Mike Tyson has continued his ongoing feud with fellow-American Deontay Wilder by dismissing claims from the current WBC heavyweight champion that he would "kick the hell" out of 'Iron Mike' had the pair ever clashed.

In the lead up to his title defence against Luis Ortiz next month, Wilder has taken aim at a number of figures from boxing's past, with 51-year-old Tyson among those targeted by the silver-tongued 'Bronze Bomber'.

Speaking to TMZ in January, Wilder was asked how he would fare against the youngest ever world champion from the sport's blue ribband division, and his response was unwavering.

"Me vs Tyson in 86, I'd kick the hell outta that guy," the 32-year-old said. "Listen, I've got to keep it real, I know people always go back to the old school or look at the new school and there's no school where I'm not no. 1 on earth."

Wilder, who has 38 knock-outs from his 39 wins in the professional ranks, backed up those comments by telling ES News: "My hand speed, I'm too long, I'm too tall, my athleticism, my footwork, all that gives me an advantage, it plays a big part. No disrespect to Mike Tyson, in his era he was the best but this is a new era.

"No old school fighter should beat a new school fighter. Look at the technology we have. Nobody has a natural killer instinct as I do, ain't anybody could ever knock me out. I'm very confident in what I say and I speak what I do."

Lennox Lewis, the last undisputed heavyweight champion – an achievement Wilder is hopeful of emulating in 2018 – lept to his old rival's defence with a series of messages on Twitter.

The Briton suggested that Wilder would be unable to cope with the "ferocious" Tyson, now 51, and urged the current crop of fighters to focus on their own careers rather than speculate regarding fighters from yesteryear.

And responding to being questioned whether Wilder would stand a chance against him, Tyson told TMZ Sports, Tyson said: "I don't think so."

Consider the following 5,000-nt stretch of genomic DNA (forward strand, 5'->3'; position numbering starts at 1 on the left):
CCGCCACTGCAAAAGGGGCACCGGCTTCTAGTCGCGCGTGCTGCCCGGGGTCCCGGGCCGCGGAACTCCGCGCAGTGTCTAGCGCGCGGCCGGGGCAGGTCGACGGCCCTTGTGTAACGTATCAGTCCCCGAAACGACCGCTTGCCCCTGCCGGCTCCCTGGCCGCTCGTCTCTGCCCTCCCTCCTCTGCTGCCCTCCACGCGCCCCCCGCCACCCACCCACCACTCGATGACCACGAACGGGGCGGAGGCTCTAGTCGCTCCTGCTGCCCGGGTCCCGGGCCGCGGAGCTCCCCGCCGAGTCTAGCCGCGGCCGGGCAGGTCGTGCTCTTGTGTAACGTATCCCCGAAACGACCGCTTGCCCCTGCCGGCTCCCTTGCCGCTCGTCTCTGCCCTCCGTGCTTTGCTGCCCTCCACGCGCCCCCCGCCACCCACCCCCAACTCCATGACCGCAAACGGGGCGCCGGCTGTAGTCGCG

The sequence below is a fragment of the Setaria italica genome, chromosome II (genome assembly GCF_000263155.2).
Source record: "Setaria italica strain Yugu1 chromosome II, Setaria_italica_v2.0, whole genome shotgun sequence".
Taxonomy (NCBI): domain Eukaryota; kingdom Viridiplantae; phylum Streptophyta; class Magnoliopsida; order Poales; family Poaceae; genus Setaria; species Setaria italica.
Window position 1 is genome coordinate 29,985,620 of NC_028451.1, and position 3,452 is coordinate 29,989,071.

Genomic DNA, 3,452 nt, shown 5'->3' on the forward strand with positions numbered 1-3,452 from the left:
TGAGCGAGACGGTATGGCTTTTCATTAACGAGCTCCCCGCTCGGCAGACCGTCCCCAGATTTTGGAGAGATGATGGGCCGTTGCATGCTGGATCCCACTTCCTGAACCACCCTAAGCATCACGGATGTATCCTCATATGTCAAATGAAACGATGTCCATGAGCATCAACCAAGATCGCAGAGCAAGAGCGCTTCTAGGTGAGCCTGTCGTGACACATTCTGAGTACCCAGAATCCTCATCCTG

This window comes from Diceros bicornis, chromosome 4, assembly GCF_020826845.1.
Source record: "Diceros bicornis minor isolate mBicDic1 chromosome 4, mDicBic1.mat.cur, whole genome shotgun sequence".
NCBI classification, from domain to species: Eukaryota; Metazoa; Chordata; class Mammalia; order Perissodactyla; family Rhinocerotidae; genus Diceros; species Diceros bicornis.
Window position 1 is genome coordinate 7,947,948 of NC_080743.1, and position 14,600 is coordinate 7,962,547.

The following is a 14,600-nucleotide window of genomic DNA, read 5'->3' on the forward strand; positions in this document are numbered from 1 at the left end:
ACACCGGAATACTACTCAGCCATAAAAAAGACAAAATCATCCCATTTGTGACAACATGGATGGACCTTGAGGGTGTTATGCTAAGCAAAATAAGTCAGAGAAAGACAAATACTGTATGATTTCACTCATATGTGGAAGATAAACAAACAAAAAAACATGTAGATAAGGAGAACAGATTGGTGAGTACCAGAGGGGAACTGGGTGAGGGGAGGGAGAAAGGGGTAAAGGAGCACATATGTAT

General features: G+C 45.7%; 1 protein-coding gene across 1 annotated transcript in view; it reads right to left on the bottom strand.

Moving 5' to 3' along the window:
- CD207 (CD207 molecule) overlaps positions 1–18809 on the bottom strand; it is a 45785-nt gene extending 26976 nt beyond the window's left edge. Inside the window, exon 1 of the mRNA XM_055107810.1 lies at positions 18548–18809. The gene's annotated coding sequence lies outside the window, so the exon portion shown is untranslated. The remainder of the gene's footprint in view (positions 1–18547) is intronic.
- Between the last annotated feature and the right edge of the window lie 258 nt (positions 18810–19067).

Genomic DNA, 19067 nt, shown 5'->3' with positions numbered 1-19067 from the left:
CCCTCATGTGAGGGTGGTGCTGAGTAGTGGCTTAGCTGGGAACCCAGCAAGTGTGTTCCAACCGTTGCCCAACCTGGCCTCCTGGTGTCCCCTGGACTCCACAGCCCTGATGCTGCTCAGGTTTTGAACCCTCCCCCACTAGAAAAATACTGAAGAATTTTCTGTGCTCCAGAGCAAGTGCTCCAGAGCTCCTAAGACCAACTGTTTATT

Lewis' advice to Wilder has since fallen on deaf ears with Wilder responding with a vicious put-down in the direction of the bygone era of boxing greats and suggesting they are doing little to inspire the current crop.

"These past champions, what they should be doing is motivating the up-and-coming guys," Wilder said, as per CBS Sports. "They don't need to motivate me because I'm self-motivated. They don't need to give me convincing. But these other guys coming up, they should start a trend.

"Instead of hating on these guys coming for the top or worry about their legacy getting run over for what they did in their era, that era is gone! This is the new era over here!"

Tyson built a reputation as one of the most feared heavyweight's in boxing history by winning his first 37 career fights via knock-out – becoming the undisputed champion in the process – before losing to Buster Douglas in 1990.

It was a loss which, coupled with his personal problems away from the ring, led to his steady decline. He would eventually lose to Lewis in his last title fight in June 2002, after which he has just three further bouts.

Deontay Wilder
Wilder is plotting to dominate boxing in the same way Tyson did during the 1980s. [Reuters]